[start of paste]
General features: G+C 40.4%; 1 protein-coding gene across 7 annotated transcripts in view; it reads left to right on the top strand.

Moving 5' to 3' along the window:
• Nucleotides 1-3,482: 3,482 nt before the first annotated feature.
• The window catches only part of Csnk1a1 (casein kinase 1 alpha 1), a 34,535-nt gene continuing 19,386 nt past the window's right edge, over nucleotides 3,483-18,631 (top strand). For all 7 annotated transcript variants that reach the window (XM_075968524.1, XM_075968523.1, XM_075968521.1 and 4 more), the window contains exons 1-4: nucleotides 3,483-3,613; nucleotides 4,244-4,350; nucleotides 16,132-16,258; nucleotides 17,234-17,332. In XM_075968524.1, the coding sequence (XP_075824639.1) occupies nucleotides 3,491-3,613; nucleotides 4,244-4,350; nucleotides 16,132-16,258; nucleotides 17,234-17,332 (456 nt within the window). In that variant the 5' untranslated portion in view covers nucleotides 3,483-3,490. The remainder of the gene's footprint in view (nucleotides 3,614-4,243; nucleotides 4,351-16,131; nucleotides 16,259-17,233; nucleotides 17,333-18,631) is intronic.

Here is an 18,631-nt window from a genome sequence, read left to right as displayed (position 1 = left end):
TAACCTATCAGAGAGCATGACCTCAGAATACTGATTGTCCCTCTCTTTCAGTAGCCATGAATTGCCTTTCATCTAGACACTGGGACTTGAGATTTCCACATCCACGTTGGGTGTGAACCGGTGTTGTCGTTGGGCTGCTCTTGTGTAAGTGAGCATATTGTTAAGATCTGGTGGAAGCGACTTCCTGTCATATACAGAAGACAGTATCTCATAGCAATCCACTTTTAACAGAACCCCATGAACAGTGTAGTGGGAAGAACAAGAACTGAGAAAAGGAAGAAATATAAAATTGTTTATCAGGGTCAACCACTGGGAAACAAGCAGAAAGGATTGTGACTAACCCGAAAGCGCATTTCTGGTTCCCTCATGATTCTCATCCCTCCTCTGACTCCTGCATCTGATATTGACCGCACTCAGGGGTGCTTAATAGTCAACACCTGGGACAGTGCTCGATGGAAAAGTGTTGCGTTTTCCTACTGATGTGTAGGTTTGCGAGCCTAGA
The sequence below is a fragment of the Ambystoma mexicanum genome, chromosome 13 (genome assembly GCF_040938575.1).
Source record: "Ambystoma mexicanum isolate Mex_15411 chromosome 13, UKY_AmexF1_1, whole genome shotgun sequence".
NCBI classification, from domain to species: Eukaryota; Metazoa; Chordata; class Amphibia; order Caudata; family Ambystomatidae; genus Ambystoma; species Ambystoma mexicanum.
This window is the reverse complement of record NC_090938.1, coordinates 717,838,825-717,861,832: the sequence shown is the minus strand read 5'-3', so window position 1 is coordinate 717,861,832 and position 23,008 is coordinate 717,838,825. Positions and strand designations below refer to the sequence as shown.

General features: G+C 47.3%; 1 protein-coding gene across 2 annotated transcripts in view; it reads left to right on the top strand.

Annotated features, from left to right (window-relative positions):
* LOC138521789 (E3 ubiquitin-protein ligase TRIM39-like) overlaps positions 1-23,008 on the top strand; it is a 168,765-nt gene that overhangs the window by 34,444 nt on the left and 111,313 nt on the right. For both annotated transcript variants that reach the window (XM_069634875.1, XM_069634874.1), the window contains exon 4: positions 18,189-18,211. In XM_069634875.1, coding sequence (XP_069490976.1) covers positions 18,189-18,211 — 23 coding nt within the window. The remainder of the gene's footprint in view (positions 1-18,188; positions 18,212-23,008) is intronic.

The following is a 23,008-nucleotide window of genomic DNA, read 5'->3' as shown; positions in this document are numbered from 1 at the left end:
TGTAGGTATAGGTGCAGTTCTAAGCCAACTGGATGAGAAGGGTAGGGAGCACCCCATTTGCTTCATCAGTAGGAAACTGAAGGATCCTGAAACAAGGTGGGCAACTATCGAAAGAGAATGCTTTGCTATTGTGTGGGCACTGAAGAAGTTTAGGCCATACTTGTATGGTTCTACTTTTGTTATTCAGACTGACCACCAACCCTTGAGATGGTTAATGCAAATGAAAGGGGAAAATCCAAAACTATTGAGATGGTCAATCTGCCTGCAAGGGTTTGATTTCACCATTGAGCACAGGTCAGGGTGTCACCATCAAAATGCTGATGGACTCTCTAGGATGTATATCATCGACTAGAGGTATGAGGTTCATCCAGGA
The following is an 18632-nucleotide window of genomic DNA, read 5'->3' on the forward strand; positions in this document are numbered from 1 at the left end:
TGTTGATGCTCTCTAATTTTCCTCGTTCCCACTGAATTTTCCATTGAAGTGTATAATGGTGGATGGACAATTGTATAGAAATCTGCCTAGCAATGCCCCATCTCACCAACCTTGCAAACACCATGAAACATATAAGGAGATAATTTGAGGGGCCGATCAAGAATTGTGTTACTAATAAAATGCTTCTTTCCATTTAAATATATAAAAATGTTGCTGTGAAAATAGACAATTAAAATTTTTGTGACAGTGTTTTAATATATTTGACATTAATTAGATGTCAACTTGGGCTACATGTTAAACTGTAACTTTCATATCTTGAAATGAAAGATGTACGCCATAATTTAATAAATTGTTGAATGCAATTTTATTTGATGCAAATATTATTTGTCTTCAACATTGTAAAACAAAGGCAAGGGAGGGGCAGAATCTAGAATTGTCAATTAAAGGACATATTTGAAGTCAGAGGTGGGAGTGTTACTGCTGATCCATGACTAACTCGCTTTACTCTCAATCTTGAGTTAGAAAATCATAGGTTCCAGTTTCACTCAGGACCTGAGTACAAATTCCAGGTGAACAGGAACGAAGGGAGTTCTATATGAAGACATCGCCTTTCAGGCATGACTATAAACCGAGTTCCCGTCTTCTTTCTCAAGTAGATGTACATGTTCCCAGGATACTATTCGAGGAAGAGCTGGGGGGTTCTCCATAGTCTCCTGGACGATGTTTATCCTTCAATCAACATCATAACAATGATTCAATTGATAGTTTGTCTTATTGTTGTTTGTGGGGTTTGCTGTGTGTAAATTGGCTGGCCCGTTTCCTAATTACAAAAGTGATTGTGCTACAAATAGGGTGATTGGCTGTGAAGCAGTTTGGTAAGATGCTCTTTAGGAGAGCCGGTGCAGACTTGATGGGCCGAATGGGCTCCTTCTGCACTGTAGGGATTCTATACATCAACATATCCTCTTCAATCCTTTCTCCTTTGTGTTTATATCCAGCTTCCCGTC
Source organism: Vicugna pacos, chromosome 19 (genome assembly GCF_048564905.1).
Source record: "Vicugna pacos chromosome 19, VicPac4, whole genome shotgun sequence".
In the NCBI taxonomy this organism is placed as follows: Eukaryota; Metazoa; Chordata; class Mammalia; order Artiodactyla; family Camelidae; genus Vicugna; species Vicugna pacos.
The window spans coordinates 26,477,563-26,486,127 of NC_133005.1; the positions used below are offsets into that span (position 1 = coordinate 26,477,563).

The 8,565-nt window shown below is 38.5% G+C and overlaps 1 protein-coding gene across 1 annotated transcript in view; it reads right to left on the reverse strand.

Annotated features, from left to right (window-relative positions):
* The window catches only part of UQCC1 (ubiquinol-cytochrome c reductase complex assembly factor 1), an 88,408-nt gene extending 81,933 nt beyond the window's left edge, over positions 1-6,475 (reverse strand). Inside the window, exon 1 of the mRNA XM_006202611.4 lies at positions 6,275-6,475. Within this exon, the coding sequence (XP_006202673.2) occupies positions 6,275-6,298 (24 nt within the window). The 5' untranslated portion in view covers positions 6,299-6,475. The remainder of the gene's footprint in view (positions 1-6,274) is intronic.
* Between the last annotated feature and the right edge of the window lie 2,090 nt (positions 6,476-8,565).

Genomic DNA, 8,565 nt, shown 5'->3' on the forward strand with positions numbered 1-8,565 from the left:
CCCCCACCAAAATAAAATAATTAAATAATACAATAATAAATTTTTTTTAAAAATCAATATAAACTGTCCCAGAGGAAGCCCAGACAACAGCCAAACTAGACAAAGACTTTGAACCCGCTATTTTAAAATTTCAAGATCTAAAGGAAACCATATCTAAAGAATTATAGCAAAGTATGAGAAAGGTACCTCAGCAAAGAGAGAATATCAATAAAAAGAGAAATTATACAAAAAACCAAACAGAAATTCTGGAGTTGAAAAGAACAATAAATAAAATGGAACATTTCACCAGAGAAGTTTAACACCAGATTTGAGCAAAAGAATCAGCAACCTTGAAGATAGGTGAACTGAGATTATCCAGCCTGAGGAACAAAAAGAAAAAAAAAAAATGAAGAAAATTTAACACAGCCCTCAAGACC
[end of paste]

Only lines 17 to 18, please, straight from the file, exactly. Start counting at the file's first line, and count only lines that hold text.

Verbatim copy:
TGTTGATGCTCTCTAATTTTCCTCGTTCCCACTGAATTTTCCATTGAAGTGTATAATGGTGGATGGACAATTGTATAGAAATCTGCCTAGCAATGCCCCATCTCACCAACCTTGCAAACACCATGAAACATATAAGGAGATAATTTGAGGGGCCGATCAAGAATTGTGTTACTAATAAAATGCTTCTTTCCATTTAAATATATAAAAATGTTGCTGTGAAAATAGACAATTAAAATTTTTGTGACAGTGTTTTAATATATTTGACATTAATTAGATGTCAACTTGGGCTACATGTTAAACTGTAACTTTCATATCTTGAAATGAAAGATGTACGCCATAATTTAATAAATTGTTGAATGCAATTTTATTTGATGCAAATATTATTTGTCTTCAACATTGTAAAACAAAGGCAAGGGAGGGGCAGAATCTAGAATTGTCAATTAAAGGACATATTTGAAGTCAGAGGTGGGAGTGTTACTGCTGATCCATGACTAACTCGCTTTACTCTCAATCTTGAGTTAGAAAATCATAGGTTCCAGTTTCACTCAGGACCTGAGTACAAATTCCAGGTGAACAGGAACGAAGGGAGTTCTATATGAAGACATCGCCTTTCAGGCATGACTATAAACCGAGTTCCCGTCTTCTTTCTCAAGTAGATGTACATGTTCCCAGGATACTATTCGAGGAAGAGCTGGGGGGTTCTCCATAGTCTCCTGGACGATGTTTATCCTTCAATCAACATCATAACAATGATTCAATTGATAGTTTGTCTTATTGTTGTTTGTGGGGTTTGCTGTGTGTAAATTGGCTGGCCCGTTTCCTAATTACAAAAGTGATTGTGCTACAAATAGGGTGATTGGCTGTGAAGCAGTTTGGTAAGATGCTCTTTAGGAGAGCCGGTGCAGACTTGATGGGCCGAATGGGCTCCTTCTGCACTGTAGGGATTCTATACATCAACATATCCTCTTCAATCCTTTCTCCTTTGTGTTTATATCCAGCTTCCCGTC
Source organism: Vicugna pacos, chromosome 19 (genome assembly GCF_048564905.1).